Recipe provided by Alexia Pettersen, chef, doula and owner of Hola Postpartum. Check out her website for more recipes here. 

Chicken Soup with Hmong Herbs

Prepared meals for postpartum
Prepared meals for postpartum by Juechee Yang is seen on March 8 in Inver Grove Heights.
Kerem Yücel | MPR News

This holistic soup is something that many in the Hmong community hold near and dear to their heart as a comforting dish. Juechee Yang says depending on accessibility and convenience, some prefer to butcher chickens themselves, but she opts to go to the grocery store to pick up some cornish hens. 

There’s more than 30 types of herbs that can be used depending on the need, but Yang says she prefers three focusing on postpartum recovery. It’s a recipe many in the community grow up eating and learning from their elders. For about a month, this meal is what the new mother eats in recovery. 

Ingredients

  • Chicken 

  • Water

  • Lemongrass

  • Lime Leaves

  • Salt/Black Pepper 

  • Hmong Herbs—(For Postpartum, Yang uses “white duck feet” (ko taw os dawg), “red duck feet” ( ko taw os liab), Hmong shrub (suv ntism), and Flick plant (ntiv)

  • Steamed rice

Instructions

First, boil the chicken in a pot of water. Then, scoop out impurities from the water once it starts boiling before reboiling the meat. Put in lemongrass and lime leaves. The chicken then boils for another 15 to 20 minutes on medium heat. Salt and black pepper are added to taste. 

Herbs are added and then stirred in on low heat for two to three minutes. Once finished, serve over steamed rice and enjoy.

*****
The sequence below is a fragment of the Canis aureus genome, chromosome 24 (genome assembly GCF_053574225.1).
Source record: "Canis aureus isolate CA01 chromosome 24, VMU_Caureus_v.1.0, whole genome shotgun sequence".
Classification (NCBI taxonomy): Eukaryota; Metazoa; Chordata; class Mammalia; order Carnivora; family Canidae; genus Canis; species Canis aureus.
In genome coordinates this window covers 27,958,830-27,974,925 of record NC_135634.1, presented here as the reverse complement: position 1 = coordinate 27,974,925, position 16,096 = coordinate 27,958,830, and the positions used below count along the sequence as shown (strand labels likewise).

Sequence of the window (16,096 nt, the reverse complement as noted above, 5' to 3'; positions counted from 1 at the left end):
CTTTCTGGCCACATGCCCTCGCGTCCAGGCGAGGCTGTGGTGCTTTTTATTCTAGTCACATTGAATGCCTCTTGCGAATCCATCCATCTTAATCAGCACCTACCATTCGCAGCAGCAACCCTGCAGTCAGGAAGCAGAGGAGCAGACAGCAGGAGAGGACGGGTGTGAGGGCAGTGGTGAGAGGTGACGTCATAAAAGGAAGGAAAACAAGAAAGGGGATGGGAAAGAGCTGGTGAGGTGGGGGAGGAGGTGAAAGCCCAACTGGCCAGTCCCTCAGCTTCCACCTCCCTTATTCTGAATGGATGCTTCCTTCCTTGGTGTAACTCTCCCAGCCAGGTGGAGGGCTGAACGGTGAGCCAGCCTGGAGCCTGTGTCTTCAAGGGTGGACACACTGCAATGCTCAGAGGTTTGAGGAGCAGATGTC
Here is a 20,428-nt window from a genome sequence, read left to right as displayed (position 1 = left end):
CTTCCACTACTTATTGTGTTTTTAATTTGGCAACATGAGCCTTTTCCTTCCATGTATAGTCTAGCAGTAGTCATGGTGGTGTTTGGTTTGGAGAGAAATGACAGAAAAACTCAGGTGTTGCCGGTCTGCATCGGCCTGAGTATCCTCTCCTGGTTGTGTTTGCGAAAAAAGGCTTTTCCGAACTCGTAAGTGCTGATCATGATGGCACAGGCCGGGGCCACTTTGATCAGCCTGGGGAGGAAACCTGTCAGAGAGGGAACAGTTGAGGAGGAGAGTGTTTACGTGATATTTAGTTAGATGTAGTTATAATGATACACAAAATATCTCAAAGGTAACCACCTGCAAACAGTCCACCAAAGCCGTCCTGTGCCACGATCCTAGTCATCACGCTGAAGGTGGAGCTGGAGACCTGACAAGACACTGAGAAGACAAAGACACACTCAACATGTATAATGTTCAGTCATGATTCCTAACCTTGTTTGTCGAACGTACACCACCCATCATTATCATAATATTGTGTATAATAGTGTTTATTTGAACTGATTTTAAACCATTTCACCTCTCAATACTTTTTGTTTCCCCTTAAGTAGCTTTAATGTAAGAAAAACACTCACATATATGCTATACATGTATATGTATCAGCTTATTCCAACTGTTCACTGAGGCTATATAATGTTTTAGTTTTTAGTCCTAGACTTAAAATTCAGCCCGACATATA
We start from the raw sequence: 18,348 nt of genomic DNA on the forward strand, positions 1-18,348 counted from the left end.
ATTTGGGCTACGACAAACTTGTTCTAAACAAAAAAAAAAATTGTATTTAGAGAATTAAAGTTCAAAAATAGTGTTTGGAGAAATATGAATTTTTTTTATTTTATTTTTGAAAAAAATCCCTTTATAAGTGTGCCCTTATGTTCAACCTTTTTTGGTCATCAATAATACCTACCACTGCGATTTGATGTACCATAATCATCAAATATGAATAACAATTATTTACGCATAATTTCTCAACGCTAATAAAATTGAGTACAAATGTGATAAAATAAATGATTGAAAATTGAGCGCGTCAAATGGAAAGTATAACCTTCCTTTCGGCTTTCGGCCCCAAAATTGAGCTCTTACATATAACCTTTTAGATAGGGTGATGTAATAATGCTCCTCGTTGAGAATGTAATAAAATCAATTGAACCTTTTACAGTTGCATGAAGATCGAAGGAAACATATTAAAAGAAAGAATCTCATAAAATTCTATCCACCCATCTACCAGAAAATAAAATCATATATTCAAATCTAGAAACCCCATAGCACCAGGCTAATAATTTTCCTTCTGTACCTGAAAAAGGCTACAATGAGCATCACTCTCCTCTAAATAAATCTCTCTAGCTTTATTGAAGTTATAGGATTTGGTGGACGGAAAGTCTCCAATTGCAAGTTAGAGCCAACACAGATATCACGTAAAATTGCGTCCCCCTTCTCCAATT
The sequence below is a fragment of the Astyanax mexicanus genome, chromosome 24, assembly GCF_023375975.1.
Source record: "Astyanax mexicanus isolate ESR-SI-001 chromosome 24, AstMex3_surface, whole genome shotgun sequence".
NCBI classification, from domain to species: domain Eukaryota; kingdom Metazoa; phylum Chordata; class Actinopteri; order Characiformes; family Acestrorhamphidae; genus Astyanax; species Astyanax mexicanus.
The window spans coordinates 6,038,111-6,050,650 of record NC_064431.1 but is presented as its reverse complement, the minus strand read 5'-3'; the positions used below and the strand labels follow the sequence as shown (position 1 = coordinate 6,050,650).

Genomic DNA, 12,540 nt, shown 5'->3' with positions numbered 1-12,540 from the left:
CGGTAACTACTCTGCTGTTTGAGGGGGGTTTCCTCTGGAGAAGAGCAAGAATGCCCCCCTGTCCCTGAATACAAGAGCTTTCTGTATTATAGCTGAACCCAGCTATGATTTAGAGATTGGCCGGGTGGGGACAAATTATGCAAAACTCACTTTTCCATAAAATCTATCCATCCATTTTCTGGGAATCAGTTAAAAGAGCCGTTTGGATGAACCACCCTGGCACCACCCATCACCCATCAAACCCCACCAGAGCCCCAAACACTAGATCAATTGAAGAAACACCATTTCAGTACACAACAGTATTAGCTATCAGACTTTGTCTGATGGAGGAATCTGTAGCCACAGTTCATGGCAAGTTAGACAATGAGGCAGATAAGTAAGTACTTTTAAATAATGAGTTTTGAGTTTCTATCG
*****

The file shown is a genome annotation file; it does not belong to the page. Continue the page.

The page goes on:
Recipe provided by Juechee Yang

White Fish Bone Broth

A perosn give a presentation
Linda and Luke Black Elk, Indigenous health leaders, food sovereignty activists, and teachers specializing in traditional plant uses, gardening, and food preservation, give a presentation about medicine soup at the Division of Indian Work on March 30 in Minneapolis.
Kerem Yücel | MPR News

Linda and Luke Black Elk taught doulas at the Division of Indian Work bone broth recipes to help support their clients going through pregnancy, birth and postpartum recovery. These medicinal soups are filled with protein, collagen, nutrients and hydrate the body. 

Luke said vinegar is one of the most important ingredients to add in the bone broth to help break down the collagen in the bones, which will help the skin, hair and nails. It’ll also help aid acid reflux and digestion. 

The dish has an abundance of collagen—which is good for muscles and bones—and if someone is pregnant and has morning sickness, Linda says bone broth “should be a regular thing to sip on” for hydration. 

“You’re getting all of the nutrients that you need,” she adds. 

Ingredients

  • White fish (Any)

  • Carrots

  • Celery

  • Onion

  • Garlic

  • Bay Leaves

  • Mushroom Powder

  • Apple Cider Vinegar 

  • Salt/Black Pepper to taste

  • Thyme

  • Staghorn Sumac

  • Calendula Flower

Instructions

Any white fish can be used. Sear the fish in a pan for five minutes with some olive oil. Add some water and other ingredients. Cover and simmer for several hours. Apple cider vinegar is very important to help break down the bones. 

There’s staghorn sumac that has a citrusy lemon flavor which pairs well with fish, and another with calendula flower which helps with acid reflux for pregnancy. If you want to add some extra flavor into the broth, charring the vegetables and the bones is also a good option. 

Recipe provided by Linda and Luke Black Elk